As the seasons change, the macro invertebrate fauna (aka bugs) change. It's November, and it finally rained at my house. At night when my dogs take me out for a walk I'm finally seeing my long awaited friends, the glow worms. Rapacious slug hunters, these little firefly relatives are usually found on the ground amongst conifer needle litter when it is soupy wet and very dark. Looking like tiny yellow/green LEDs, four out of seven that I saw a few nights ago were especially tiny, just over a quarter of an inch long, and as big around as pencil lead, indicating they may well be newly hatched from eggs that sat dormant in their burrows over the long dry summer, awaiting the wet conditions that make for good hunting.
The camel crickets are out and about now as well. For the most part they are innocuous little creatures up to three quarters of an inch long. Preferring damp conditions, they can often be found in basements, old sheds and unheated garages. Although I have not experienced it, I understand that in large numbers they can become a pest, eating many organic items including natural fiber cloth, fruits and vegetables.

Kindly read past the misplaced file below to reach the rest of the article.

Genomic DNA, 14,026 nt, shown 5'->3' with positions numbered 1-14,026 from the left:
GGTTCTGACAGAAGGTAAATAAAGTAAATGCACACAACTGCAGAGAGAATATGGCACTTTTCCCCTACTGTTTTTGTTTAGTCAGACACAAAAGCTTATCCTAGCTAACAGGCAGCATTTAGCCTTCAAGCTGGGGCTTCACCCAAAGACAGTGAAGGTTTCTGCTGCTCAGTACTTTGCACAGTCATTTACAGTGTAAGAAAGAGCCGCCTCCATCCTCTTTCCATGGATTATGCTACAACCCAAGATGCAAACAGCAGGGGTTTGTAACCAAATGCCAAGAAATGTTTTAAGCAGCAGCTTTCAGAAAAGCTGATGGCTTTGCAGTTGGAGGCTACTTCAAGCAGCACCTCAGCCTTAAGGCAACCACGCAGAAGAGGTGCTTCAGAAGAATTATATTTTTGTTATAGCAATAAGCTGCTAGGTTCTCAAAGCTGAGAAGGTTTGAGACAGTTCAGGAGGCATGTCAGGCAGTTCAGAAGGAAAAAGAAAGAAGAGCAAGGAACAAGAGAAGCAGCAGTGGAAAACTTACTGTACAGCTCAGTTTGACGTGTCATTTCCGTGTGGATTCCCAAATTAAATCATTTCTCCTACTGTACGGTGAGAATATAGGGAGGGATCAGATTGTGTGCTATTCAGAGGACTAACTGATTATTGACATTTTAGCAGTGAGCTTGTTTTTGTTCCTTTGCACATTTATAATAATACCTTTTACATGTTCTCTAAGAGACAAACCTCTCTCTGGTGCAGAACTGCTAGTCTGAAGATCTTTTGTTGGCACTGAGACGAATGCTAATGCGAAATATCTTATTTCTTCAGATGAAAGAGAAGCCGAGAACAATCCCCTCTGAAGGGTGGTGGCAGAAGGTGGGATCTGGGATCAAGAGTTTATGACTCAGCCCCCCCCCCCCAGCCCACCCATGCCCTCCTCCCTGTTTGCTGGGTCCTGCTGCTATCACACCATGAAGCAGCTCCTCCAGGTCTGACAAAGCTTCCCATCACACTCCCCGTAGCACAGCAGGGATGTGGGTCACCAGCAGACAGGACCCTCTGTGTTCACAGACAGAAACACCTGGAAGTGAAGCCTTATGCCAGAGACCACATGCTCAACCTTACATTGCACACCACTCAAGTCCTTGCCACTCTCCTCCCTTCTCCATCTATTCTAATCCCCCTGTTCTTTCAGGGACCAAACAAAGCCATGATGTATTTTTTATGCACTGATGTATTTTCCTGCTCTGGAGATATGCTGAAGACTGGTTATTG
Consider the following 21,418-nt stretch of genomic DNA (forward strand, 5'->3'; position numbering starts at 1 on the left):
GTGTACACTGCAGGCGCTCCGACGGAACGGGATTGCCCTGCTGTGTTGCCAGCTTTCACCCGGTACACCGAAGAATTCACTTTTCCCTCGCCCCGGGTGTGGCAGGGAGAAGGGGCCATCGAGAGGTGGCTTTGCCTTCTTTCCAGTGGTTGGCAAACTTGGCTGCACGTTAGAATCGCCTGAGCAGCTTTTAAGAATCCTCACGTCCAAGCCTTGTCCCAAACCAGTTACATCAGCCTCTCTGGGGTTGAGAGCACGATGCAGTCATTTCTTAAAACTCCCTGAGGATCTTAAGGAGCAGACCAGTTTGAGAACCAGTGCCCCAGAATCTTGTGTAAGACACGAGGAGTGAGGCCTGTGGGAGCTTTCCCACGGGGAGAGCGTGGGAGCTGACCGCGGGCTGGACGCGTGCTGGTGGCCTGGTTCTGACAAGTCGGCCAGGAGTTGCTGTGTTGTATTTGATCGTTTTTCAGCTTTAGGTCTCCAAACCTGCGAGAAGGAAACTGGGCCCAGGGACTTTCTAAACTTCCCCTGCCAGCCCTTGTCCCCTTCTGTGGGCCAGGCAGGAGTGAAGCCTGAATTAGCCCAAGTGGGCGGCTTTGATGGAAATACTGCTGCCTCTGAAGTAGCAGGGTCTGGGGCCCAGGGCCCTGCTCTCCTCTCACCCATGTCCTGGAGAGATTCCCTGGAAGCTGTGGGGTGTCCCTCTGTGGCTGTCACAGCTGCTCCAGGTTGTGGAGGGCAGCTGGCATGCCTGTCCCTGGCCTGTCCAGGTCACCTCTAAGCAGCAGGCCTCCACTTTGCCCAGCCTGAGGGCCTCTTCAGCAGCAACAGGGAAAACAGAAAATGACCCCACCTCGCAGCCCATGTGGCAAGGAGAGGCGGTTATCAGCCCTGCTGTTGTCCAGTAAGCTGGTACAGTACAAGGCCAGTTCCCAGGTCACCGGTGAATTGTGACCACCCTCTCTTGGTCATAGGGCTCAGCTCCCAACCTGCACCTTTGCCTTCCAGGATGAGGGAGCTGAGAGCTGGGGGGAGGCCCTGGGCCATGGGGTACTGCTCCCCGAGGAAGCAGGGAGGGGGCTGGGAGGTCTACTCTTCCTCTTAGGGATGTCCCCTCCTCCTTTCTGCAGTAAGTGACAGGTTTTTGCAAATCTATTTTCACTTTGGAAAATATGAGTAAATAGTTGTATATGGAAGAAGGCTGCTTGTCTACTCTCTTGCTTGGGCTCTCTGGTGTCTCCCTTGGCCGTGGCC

A distant relative out now too is the ponderous Jerusalem Cricket, commonly known as a potato bug. These guys can get pretty big, and are a bit intimidating. They are native only to the Western United States and have nothing to do with the city of Jerusalem. It is suspected one of the Native American names for them sounded like that to some early missionaries. Their high domed head isn't filled with brains, but muscles to operate a set of bolt cutter like mandibles. If one were to bite you I would not be surprised if it drew blood. In my experience they are more likely to kick at you with their large, spiky hind legs. However when you disturb them they usually pull in their legs and play possum.
Finally the change to damp ground brought mushrooms and along with them the critters that live off of them including fungus gnats. The bane of mushroom hunters their maggots can infest edible as well as toxic species. The presence of the little “worms” is not a good indicator of edibility for us humans.